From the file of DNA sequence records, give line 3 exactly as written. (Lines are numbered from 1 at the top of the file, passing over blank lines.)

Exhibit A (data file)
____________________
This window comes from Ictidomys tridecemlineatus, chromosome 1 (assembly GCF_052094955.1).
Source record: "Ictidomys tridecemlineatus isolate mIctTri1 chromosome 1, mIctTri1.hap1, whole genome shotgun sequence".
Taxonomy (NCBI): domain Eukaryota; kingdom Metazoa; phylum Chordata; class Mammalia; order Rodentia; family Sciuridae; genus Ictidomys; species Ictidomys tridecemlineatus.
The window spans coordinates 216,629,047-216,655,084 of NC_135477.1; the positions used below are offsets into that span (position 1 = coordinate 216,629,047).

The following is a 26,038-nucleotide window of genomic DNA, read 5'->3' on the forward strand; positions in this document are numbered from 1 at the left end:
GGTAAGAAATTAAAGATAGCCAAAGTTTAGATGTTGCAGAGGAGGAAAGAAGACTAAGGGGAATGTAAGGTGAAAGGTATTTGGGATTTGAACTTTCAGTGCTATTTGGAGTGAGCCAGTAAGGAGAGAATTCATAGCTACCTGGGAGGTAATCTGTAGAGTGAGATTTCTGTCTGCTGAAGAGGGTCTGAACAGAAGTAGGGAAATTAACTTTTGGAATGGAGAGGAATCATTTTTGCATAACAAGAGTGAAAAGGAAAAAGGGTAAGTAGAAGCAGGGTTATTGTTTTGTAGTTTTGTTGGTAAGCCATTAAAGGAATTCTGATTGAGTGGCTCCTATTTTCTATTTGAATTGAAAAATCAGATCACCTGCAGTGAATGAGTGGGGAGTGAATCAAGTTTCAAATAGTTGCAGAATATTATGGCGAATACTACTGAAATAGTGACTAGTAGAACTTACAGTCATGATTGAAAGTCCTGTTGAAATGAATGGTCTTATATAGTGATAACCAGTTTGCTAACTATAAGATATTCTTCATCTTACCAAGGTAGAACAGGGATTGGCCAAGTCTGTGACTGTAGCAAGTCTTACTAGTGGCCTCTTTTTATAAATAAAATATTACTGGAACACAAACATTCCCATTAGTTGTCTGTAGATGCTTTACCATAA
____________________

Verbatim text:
Taxonomy (NCBI): domain Eukaryota; kingdom Metazoa; phylum Chordata; class Mammalia; order Rodentia; family Sciuridae; genus Ictidomys; species Ictidomys tridecemlineatus.